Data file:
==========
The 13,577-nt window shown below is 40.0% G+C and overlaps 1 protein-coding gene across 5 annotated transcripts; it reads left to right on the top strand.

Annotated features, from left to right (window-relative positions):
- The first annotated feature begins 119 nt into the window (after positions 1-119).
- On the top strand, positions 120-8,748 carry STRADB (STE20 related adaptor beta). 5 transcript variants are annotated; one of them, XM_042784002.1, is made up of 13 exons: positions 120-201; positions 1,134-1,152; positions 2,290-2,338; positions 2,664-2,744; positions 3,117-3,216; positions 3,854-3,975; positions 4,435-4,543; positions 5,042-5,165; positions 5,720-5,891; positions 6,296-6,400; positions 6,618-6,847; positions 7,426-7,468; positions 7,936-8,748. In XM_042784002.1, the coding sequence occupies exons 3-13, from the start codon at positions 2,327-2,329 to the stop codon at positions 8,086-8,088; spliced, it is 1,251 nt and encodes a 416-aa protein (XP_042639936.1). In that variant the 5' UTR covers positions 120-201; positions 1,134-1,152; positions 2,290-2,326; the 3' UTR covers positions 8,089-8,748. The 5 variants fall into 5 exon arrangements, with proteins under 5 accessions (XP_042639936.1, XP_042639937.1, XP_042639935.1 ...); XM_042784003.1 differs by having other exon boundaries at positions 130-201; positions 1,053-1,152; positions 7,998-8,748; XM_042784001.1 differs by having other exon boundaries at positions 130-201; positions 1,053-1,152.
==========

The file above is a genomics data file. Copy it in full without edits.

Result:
The 13,577-nt window shown below is 40.0% G+C and overlaps 1 protein-coding gene across 5 annotated transcripts; it reads left to right on the top strand.

Annotated features, from left to right (window-relative positions):
- The first annotated feature begins 119 nt into the window (after positions 1-119).
- On the top strand, positions 120-8,748 carry STRADB (STE20 related adaptor beta). 5 transcript variants are annotated; one of them, XM_042784002.1, is made up of 13 exons: positions 120-201; positions 1,134-1,152; positions 2,290-2,338; positions 2,664-2,744; positions 3,117-3,216; positions 3,854-3,975; positions 4,435-4,543; positions 5,042-5,165; positions 5,720-5,891; positions 6,296-6,400; positions 6,618-6,847; positions 7,426-7,468; positions 7,936-8,748. In XM_042784002.1, the coding sequence occupies exons 3-13, from the start codon at positions 2,327-2,329 to the stop codon at positions 8,086-8,088; spliced, it is 1,251 nt and encodes a 416-aa protein (XP_042639936.1). In that variant the 5' UTR covers positions 120-201; positions 1,134-1,152; positions 2,290-2,326; the 3' UTR covers positions 8,089-8,748. The 5 variants fall into 5 exon arrangements, with proteins under 5 accessions (XP_042639936.1, XP_042639937.1, XP_042639935.1 ...); XM_042784003.1 differs by having other exon boundaries at positions 130-201; positions 1,053-1,152; positions 7,998-8,748; XM_042784001.1 differs by having other exon boundaries at positions 130-201; positions 1,053-1,152.